“Tell me more, Aunt Ashburnham, please tell me more,” Sebald puts these words into the mouth of a hand-wringing boy from a Swinburne painting just before climbing to Dunwich Heath, “forlorn above the sea.” We are always asking for more and somehow getting it while still being denied the explicit analysis our more scholarly instincts demand. And all for the better! How often I’ve wanted to deny that pesky pedant in favor of poetry — and how well Sebald achieves this poetics without sacrificing realism on the alter of the symbolic.
If there is a fault to Sebald’s work it is perhaps that he is too consciously aloof — that he has lost himself so fully in the writing that he has forgotten that he is lost and so acts as if he remains outside of what is all around him. We are never quite sure of the position of the text, if it is indeed critical, if it is simply a documentary, if it is somehow complicit.
But dammit, maybe that’s just what we need. In a time where criticism is conflated with public relations, or advertising, overly fawning press releases for the work of our friends, or else polemics reign and we have nothing but dunks, hot takes, and the unforgivable snark of someone who cannot be bothered to care that much about art.
I thought that Ryan Ruby, who ultimately tipped my hand toward The Rings of Saturn, had said that Sebald trusts his audience. I went back to Twitter, searching for this memory that had become real for me. I could not find it! Ruby himself joked with me that he didn’t recall saying it. That’s funny. It’s funny because it’s true, isn’t it?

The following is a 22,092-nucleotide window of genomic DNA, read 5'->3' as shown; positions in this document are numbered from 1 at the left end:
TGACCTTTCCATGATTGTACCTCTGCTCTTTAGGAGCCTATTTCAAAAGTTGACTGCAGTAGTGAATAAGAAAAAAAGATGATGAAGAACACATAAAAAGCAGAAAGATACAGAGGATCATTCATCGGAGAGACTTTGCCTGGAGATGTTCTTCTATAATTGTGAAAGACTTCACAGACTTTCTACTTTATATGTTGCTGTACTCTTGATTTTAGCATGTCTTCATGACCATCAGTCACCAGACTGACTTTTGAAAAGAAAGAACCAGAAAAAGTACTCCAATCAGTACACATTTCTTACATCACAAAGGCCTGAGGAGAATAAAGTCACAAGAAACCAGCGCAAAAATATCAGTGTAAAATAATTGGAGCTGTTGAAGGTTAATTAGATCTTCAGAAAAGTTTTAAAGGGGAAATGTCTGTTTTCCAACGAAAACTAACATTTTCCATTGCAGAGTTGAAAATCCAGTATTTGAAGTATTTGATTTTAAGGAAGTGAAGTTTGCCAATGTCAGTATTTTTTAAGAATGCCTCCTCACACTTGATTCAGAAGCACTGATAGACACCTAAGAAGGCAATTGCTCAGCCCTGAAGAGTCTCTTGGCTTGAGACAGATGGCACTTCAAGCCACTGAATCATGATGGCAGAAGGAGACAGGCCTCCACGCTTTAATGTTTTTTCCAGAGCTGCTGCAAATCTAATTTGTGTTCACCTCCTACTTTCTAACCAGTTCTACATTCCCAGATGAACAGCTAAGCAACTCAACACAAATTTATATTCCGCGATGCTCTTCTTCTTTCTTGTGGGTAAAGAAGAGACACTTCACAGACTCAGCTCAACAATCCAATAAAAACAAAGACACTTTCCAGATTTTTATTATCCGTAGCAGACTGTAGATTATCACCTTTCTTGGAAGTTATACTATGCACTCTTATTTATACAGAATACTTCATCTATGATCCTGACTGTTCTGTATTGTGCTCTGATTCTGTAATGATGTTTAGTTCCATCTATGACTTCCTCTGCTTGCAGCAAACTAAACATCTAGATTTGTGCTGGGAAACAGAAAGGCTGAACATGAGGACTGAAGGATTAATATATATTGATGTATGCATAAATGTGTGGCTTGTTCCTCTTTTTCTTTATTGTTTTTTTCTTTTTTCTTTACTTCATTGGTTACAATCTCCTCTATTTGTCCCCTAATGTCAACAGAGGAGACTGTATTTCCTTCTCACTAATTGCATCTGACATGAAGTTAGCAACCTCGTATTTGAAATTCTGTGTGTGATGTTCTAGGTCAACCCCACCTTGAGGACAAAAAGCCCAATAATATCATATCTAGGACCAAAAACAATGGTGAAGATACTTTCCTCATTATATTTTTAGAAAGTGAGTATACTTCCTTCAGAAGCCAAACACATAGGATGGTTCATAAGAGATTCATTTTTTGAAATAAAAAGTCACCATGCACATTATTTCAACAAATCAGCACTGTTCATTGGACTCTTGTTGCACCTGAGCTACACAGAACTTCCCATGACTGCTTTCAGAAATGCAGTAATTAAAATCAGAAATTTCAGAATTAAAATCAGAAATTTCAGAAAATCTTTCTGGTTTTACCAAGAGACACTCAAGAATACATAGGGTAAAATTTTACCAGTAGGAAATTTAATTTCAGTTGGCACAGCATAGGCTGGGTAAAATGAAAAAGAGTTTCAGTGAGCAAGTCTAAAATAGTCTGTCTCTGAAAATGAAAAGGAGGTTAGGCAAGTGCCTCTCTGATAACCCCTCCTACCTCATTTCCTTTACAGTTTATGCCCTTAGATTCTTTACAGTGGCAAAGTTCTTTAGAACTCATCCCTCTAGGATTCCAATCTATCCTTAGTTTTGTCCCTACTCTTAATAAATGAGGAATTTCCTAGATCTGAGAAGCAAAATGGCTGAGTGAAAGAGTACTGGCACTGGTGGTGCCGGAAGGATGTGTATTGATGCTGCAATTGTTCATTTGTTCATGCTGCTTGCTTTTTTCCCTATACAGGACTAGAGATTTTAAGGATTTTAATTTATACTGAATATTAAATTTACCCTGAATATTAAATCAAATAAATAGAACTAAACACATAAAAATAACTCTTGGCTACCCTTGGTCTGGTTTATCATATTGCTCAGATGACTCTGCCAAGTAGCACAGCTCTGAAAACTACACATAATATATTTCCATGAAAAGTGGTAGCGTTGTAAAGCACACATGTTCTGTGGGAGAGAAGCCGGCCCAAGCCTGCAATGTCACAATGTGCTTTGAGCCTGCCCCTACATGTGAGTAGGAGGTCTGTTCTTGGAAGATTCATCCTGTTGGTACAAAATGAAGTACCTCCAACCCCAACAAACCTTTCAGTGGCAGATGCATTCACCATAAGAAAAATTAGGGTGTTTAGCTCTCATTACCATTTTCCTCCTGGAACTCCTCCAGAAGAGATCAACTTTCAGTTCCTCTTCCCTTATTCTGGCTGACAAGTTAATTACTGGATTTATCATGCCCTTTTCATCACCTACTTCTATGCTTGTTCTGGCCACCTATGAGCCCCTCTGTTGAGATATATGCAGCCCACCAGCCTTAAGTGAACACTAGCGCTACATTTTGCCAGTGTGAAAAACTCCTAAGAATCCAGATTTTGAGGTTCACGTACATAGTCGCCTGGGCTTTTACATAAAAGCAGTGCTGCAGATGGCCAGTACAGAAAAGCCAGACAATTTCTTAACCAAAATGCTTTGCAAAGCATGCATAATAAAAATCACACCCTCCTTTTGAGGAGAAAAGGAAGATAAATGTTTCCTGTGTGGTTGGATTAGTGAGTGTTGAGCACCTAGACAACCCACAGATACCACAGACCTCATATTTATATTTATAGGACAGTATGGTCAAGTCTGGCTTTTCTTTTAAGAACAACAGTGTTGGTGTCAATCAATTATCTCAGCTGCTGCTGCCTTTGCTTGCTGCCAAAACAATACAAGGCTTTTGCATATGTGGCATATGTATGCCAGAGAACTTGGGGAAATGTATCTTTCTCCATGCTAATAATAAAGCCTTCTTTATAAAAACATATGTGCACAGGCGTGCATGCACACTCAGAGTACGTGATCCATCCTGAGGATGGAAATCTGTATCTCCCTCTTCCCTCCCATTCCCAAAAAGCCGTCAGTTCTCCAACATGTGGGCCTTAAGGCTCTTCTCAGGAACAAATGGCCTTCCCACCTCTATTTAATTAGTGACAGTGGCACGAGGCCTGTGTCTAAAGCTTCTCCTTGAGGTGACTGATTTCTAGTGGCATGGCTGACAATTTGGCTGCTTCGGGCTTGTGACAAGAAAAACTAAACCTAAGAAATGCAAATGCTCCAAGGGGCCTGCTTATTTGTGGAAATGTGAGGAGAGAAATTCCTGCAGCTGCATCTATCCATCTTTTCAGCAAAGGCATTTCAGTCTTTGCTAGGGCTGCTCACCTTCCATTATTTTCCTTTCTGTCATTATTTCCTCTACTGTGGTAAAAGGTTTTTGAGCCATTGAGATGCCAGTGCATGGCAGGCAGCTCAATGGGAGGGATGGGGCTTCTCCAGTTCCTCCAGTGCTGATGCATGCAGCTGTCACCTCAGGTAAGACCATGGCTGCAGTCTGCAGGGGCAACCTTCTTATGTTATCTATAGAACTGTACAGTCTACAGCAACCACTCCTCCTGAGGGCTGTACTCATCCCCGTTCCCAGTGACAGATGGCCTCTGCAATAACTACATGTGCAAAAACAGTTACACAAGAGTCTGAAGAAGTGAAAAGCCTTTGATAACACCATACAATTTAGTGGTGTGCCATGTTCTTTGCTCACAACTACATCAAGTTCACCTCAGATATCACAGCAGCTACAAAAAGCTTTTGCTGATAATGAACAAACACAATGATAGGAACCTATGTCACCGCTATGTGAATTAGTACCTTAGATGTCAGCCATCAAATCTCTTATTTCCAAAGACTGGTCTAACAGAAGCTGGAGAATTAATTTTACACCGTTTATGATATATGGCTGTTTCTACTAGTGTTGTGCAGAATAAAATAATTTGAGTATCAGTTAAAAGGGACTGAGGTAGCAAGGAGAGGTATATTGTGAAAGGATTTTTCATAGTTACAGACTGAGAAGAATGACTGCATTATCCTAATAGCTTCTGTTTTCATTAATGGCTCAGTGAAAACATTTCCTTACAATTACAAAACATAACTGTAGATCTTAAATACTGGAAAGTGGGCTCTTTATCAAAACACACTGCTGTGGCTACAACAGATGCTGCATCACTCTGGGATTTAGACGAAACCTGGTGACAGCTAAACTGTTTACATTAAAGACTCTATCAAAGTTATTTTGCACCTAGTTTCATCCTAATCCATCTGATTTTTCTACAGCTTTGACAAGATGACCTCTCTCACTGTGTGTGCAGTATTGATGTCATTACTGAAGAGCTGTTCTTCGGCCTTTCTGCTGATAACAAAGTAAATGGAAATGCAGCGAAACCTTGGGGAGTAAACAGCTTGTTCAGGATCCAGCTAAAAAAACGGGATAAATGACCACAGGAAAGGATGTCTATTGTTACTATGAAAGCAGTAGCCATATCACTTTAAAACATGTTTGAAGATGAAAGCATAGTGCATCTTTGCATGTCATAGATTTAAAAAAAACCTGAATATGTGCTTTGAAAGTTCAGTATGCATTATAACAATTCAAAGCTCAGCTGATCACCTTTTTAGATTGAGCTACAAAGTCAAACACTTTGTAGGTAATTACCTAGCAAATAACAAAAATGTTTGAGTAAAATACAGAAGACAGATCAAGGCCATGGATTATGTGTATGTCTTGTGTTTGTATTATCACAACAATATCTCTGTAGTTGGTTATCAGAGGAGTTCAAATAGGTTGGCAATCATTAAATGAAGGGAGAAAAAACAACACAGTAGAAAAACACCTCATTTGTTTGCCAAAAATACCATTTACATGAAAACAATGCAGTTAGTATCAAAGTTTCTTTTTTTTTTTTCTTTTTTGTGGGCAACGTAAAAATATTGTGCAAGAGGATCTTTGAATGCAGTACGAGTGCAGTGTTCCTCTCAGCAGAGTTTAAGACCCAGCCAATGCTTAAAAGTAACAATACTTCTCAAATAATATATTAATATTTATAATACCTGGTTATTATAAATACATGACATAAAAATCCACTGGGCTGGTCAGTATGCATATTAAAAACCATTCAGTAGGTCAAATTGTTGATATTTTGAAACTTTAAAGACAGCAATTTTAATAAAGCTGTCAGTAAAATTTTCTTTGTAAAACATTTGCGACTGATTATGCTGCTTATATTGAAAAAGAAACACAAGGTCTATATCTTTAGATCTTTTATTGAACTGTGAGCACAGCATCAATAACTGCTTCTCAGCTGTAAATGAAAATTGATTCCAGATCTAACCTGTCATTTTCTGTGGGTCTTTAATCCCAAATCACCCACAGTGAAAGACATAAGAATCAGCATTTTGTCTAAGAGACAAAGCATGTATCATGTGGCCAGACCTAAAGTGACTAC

I felt that Sebald relied on me to piece things together, that the techniques of realism had succeeded in placing the pieces in my hands and gesturing toward some final form. But if i wanted to see it, if that picture in words were to appear to me in its fullness, I would have to put them together. It would be up to me to close the gaps between the dust particles that make up the rings of Saturn so they would at last appear solid and whole. But he would never let me forget that this was my construction.
Sebald would remain, winking in the wings even while the show was going on. All this seeming and longing in just a short time. A few sessions and the book was over. I hadn’t even begun to think about the images, the sketches, photographs, and grainy facsimiles that accompany the text. At first blush, the images lend credence to the objective appearance that history takes on thanks to the miracle of hindsight. What is so difficult and ambiguous when one lives it becomes painfully clear and determinate in hindsight. A veritable transubstantiation. Their degraded appearance on the soft pages of the book, the lack of color, the cloudy, indistinct character this reproduction transmits is another instance of decay that, at the same time, constitutes a new angle on the place. Also, by their incorporation into and accompaniment by the text, it is suggested that a synthesis has taken place, and these fragments have been brought into a unity that hides their particularly degraded qualities if one does not pay attention to them.
I hardly want to leave readers here, believing Sebald an ironist. It takes a certain earnestness and fidelity to the thing-in-itself to describe the autumn leaves, the way they were on Purdue’s campus as I walked from Stanley Coulter, around the corner, a 19th century brick facade on one side and a tall, narrow scultpure of a No. 2 pencil leaning away from Beering Hall ahead. At the end of my meeting with Coda, she laughed. We’ve talked about this for over two hours, she said. You know I’m going to be on your committee. I’ll see you in European Modernism in the Spring.